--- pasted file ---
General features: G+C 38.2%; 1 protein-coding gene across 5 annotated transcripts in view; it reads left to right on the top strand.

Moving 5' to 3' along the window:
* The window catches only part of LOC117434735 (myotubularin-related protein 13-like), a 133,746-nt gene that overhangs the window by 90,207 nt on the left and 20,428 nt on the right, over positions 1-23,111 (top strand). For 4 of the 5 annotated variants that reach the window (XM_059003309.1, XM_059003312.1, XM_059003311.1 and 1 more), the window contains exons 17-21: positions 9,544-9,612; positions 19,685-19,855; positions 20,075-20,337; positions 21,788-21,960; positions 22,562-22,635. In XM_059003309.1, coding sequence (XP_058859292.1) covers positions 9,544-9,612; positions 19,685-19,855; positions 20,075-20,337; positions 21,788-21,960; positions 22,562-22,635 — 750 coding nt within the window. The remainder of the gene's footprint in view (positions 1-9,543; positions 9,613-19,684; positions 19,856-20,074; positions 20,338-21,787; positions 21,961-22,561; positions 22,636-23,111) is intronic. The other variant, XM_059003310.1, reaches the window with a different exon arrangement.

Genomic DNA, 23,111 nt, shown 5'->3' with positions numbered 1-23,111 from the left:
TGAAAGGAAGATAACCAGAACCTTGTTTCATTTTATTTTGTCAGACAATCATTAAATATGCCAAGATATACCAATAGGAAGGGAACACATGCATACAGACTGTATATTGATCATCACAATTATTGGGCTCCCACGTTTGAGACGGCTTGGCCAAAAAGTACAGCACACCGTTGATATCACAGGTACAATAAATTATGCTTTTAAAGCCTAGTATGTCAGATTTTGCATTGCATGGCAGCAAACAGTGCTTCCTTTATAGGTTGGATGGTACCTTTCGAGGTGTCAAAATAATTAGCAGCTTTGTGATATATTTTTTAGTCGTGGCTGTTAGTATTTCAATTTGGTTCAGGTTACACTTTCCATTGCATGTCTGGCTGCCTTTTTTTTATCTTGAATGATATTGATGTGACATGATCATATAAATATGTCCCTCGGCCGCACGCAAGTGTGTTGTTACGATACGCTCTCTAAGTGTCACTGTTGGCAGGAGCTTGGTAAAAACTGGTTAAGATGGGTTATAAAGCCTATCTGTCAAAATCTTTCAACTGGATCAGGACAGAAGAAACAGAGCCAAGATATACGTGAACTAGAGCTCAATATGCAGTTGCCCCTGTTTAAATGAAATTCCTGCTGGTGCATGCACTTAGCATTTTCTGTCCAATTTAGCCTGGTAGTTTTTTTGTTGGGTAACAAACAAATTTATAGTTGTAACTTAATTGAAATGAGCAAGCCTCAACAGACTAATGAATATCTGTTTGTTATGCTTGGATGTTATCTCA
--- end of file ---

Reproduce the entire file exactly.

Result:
General features: G+C 38.2%; 1 protein-coding gene across 5 annotated transcripts in view; it reads left to right on the top strand.

Moving 5' to 3' along the window:
* The window catches only part of LOC117434735 (myotubularin-related protein 13-like), a 133,746-nt gene that overhangs the window by 90,207 nt on the left and 20,428 nt on the right, over positions 1-23,111 (top strand). For 4 of the 5 annotated variants that reach the window (XM_059003309.1, XM_059003312.1, XM_059003311.1 and 1 more), the window contains exons 17-21: positions 9,544-9,612; positions 19,685-19,855; positions 20,075-20,337; positions 21,788-21,960; positions 22,562-22,635. In XM_059003309.1, coding sequence (XP_058859292.1) covers positions 9,544-9,612; positions 19,685-19,855; positions 20,075-20,337; positions 21,788-21,960; positions 22,562-22,635 — 750 coding nt within the window. The remainder of the gene's footprint in view (positions 1-9,543; positions 9,613-19,684; positions 19,856-20,074; positions 20,338-21,787; positions 21,961-22,561; positions 22,636-23,111) is intronic. The other variant, XM_059003310.1, reaches the window with a different exon arrangement.

Genomic DNA, 23,111 nt, shown 5'->3' with positions numbered 1-23,111 from the left:
TGAAAGGAAGATAACCAGAACCTTGTTTCATTTTATTTTGTCAGACAATCATTAAATATGCCAAGATATACCAATAGGAAGGGAACACATGCATACAGACTGTATATTGATCATCACAATTATTGGGCTCCCACGTTTGAGACGGCTTGGCCAAAAAGTACAGCACACCGTTGATATCACAGGTACAATAAATTATGCTTTTAAAGCCTAGTATGTCAGATTTTGCATTGCATGGCAGCAAACAGTGCTTCCTTTATAGGTTGGATGGTACCTTTCGAGGTGTCAAAATAATTAGCAGCTTTGTGATATATTTTTTAGTCGTGGCTGTTAGTATTTCAATTTGGTTCAGGTTACACTTTCCATTGCATGTCTGGCTGCCTTTTTTTTATCTTGAATGATATTGATGTGACATGATCATATAAATATGTCCCTCGGCCGCACGCAAGTGTGTTGTTACGATACGCTCTCTAAGTGTCACTGTTGGCAGGAGCTTGGTAAAAACTGGTTAAGATGGGTTATAAAGCCTATCTGTCAAAATCTTTCAACTGGATCAGGACAGAAGAAACAGAGCCAAGATATACGTGAACTAGAGCTCAATATGCAGTTGCCCCTGTTTAAATGAAATTCCTGCTGGTGCATGCACTTAGCATTTTCTGTCCAATTTAGCCTGGTAGTTTTTTTGTTGGGTAACAAACAAATTTATAGTTGTAACTTAATTGAAATGAGCAAGCCTCAACAGACTAATGAATATCTGTTTGTTATGCTTGGATGTTATCTCA